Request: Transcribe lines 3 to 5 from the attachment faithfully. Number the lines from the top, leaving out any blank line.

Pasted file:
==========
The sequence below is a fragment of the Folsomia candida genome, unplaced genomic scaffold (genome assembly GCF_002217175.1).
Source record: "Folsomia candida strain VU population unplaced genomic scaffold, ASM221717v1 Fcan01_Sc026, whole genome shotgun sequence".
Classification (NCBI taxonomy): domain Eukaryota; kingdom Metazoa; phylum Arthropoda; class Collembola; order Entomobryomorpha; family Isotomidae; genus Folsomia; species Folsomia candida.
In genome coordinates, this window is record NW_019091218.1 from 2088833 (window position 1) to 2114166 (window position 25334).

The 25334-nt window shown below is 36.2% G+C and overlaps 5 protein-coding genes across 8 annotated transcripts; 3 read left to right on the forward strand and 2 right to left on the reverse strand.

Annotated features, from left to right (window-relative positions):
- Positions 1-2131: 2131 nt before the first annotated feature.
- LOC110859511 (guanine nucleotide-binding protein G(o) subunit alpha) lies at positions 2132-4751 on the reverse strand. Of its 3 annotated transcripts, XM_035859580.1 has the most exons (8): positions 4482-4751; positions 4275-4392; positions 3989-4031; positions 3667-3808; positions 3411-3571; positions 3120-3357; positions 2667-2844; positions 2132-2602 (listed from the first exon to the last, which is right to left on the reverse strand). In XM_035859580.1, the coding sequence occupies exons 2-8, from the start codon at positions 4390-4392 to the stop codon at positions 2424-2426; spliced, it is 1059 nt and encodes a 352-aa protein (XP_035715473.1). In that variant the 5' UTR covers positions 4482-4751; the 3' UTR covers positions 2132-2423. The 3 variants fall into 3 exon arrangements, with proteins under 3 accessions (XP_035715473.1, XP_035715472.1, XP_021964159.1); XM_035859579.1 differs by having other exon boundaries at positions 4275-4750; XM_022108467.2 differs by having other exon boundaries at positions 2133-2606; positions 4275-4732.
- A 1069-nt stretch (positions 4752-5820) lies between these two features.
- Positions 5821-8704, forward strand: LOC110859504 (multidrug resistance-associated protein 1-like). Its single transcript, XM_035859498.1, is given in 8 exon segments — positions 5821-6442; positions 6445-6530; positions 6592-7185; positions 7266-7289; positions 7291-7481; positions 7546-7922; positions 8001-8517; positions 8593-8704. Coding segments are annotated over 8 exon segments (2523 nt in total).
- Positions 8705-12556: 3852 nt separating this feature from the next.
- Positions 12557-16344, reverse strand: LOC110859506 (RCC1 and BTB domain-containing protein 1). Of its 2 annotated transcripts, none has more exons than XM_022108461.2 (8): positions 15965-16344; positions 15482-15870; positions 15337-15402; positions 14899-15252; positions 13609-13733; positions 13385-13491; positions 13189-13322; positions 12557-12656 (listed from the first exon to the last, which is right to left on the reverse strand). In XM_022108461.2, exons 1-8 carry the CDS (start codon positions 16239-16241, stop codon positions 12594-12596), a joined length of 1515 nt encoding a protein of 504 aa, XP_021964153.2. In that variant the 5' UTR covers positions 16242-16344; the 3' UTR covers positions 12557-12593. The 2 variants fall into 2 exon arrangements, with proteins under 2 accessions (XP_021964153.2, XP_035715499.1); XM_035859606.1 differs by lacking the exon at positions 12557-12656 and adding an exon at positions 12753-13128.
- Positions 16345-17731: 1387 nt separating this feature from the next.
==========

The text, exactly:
Classification (NCBI taxonomy): domain Eukaryota; kingdom Metazoa; phylum Arthropoda; class Collembola; order Entomobryomorpha; family Isotomidae; genus Folsomia; species Folsomia candida.
In genome coordinates, this window is record NW_019091218.1 from 2088833 (window position 1) to 2114166 (window position 25334).

The 25334-nt window shown below is 36.2% G+C and overlaps 5 protein-coding genes across 8 annotated transcripts; 3 read left to right on the forward strand and 2 right to left on the reverse strand.